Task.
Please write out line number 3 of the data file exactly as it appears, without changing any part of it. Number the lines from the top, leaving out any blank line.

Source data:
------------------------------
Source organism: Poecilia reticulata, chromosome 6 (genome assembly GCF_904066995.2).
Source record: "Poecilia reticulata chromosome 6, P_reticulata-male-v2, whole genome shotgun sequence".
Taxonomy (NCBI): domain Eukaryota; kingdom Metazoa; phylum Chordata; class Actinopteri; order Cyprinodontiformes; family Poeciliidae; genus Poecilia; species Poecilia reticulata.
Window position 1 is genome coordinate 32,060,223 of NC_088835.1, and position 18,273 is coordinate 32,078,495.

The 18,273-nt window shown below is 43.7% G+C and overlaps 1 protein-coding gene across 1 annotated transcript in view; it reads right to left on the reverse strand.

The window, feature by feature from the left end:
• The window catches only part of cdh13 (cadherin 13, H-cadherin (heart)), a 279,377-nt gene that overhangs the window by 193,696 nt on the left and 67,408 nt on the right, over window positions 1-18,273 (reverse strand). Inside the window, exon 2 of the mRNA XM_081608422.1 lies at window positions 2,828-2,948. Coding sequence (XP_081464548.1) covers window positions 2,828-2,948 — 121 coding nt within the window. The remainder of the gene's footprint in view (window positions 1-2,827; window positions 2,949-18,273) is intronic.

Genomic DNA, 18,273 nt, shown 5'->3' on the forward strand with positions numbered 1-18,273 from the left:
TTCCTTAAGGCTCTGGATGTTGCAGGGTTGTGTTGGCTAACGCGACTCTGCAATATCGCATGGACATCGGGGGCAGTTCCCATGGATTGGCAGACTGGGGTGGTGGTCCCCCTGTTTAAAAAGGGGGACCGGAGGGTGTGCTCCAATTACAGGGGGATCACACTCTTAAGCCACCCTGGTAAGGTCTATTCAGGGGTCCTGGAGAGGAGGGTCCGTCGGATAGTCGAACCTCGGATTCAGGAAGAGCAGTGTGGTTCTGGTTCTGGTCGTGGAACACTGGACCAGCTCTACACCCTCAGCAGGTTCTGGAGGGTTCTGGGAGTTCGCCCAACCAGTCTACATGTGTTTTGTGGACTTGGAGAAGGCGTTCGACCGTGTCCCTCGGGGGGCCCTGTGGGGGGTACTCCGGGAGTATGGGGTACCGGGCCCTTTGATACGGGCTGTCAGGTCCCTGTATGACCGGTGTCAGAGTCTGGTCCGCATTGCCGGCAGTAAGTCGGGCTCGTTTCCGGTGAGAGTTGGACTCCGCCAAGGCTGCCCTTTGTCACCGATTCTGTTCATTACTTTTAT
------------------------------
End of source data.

Taxonomy (NCBI): domain Eukaryota; kingdom Metazoa; phylum Chordata; class Actinopteri; order Cyprinodontiformes; family Poeciliidae; genus Poecilia; species Poecilia reticulata.